Once a spanking new technology introduced to the world, I usually turn to the Visual QuickStart Guide first. When it comes to learn the basic concept of a program, nothing beats the Visual QuickStart Guide series and Mark Spencer’s Motion for Mac OS X is no exclusion.
Spencer assumes that you have never opened Motion before, so the first two chapters give you a quick glance at the program. Then he moves into Motion’s Objects, including the interface, timeline, and properties. Once you feel comfortable moving around, he will walk you through the goodies of Motion, such as Behaviors, Filters, Generators, and Particles. With the book’s concise style and Spencer’s simple instruction, you will be no stranger to one of the most powerful motion graphic tools on the market.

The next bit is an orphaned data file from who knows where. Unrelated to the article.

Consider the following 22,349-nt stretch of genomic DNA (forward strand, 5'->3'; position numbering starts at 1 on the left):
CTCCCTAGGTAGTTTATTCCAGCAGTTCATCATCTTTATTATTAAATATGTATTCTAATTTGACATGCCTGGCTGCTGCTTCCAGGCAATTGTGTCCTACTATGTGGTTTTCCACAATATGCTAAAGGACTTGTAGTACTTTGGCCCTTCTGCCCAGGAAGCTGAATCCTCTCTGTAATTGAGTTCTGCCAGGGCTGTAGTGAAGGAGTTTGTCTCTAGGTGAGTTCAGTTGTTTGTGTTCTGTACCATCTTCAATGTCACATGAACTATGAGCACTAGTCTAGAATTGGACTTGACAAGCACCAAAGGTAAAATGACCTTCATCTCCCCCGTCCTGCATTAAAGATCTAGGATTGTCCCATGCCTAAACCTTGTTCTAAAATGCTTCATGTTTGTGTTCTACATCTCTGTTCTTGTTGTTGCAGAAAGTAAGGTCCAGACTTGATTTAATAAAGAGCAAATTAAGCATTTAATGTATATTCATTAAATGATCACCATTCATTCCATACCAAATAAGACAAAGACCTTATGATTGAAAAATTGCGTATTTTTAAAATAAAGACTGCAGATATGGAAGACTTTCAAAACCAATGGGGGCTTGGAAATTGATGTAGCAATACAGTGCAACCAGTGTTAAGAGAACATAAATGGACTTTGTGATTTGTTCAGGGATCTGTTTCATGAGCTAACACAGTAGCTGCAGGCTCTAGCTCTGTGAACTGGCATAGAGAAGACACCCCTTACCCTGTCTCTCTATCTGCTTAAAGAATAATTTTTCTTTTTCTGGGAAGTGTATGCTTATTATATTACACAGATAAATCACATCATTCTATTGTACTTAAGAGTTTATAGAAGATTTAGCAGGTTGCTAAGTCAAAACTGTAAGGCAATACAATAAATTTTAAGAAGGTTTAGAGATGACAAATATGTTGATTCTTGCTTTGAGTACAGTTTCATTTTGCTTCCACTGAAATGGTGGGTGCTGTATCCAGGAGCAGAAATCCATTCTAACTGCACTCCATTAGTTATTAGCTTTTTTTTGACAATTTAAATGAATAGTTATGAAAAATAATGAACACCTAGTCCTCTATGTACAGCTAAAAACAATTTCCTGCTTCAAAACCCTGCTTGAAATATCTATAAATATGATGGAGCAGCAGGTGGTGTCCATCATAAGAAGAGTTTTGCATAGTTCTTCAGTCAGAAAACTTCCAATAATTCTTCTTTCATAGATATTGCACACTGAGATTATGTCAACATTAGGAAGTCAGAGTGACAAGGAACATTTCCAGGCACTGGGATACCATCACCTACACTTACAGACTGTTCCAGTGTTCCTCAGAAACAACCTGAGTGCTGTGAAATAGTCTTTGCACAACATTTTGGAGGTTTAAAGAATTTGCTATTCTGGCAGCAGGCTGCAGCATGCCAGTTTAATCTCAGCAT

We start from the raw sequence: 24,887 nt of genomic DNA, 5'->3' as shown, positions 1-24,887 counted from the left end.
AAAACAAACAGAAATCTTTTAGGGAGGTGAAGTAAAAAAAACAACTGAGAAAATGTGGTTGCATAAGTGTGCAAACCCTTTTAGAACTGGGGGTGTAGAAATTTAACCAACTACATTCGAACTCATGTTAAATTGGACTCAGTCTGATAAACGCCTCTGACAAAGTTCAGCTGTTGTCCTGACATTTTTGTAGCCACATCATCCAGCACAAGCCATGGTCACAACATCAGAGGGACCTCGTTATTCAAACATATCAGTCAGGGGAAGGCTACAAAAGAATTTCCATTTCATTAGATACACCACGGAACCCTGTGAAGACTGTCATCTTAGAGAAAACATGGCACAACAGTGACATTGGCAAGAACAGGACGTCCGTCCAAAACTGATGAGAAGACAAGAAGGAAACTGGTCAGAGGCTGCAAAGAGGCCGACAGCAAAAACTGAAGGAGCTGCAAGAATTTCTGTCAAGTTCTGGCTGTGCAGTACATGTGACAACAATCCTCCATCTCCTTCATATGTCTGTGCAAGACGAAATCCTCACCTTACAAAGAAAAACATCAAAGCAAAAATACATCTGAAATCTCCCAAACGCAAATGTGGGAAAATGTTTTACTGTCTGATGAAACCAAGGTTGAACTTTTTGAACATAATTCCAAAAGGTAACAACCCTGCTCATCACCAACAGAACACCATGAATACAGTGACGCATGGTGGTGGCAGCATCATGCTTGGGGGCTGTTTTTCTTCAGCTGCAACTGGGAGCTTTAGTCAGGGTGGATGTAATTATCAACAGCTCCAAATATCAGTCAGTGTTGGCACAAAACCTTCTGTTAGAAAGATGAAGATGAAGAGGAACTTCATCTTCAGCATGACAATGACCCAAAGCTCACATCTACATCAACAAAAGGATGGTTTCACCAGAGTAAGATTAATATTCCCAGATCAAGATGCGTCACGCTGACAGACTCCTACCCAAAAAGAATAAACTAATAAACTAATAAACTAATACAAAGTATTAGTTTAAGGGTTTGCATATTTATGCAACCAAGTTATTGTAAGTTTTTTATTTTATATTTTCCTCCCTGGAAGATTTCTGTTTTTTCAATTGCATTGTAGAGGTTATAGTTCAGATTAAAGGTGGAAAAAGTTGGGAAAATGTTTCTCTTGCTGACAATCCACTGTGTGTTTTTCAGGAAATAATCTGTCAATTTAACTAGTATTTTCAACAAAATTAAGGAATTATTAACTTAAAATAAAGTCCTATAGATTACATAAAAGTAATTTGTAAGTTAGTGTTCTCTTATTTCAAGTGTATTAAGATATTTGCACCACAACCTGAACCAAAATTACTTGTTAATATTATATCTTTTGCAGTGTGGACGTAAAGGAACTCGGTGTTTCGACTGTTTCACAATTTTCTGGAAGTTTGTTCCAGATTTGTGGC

One of the advantages of Motion for Mac OS X is its depth of 504 pages. The book is a great reference whether you need to learn immediately how to create keyframes, work with audio, use templates, or produce title sequences.
Apple Motion is not too difficult to learn and once you understand the fundamental concept, you’ll be able to create professional looking motion graphics for only 25 bucks. The affordably priced is what I like best about the Visual QuickStart Guide series; learn a new software fast without put a whole in my pocket.